An advantage of buying a children’s book rather than borrowing it from the library is the opportunity to read it to the child repeatedly over an extended period of time.
How is repeat reading of a kid’s book of benefit to an infant, toddler, preschooler, or kindergartner? There are probably at least three ways in which repetition is beneficial.
First, if a child likes a certain book, he or she will certainly take pleasure in hearing it read more than once, and in fact may enjoy it even more during repeat readings because of the deepened understanding that comes with repeat readings.
Second, since a child will often continue to pick up on various nuances, whether verbal or visual, with each repeat reading, this ongoing freshness will not only enhance the child’s enjoyment of the specific book, as mentioned above, but will also bolster his or her appreciation of the masterful nature of the story and illustration elements in great books in general, and may also help develop and sharpen the child’s mental and visual acuity as he or she learns how to absorb all that a well written and illustrated children’s book has to offer.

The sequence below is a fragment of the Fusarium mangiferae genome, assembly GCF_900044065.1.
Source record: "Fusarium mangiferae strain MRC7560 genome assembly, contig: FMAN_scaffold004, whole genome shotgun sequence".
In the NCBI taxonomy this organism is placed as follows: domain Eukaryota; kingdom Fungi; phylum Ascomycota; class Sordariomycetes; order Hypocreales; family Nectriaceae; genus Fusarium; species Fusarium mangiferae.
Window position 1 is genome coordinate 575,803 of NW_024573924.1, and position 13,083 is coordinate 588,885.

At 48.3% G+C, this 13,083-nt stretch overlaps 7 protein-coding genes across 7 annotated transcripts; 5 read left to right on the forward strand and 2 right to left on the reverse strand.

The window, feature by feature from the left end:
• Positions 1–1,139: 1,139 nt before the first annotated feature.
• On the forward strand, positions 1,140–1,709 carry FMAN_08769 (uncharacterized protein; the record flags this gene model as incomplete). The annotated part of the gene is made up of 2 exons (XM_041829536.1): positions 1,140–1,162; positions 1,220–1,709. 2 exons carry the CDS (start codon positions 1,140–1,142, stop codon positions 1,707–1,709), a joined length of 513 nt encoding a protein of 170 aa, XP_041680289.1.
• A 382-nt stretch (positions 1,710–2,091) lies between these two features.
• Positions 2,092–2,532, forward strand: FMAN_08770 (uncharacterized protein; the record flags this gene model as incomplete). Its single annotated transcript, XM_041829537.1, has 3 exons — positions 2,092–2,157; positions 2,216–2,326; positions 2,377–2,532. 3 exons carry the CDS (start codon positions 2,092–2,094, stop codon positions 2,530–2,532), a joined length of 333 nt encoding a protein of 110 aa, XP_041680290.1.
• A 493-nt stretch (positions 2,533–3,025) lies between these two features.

Third, children derive comfort and a sense of security from things that are familiar and things that are part of routines. Reading books at regular times, such as at bedtime, can serve as a comforting routine, and repeat reading of familiar books even more so. When a book, including its story, characters, and illustrations, becomes familiar to a kid, he or she may cherish its company much like a beloved blanket or teddy bear.
So, repeat reading of books to a child has clear and important benefits. That’s not to say that new books are less beneficial. Ideally a child should be read a combination of new and old books on a regular basis.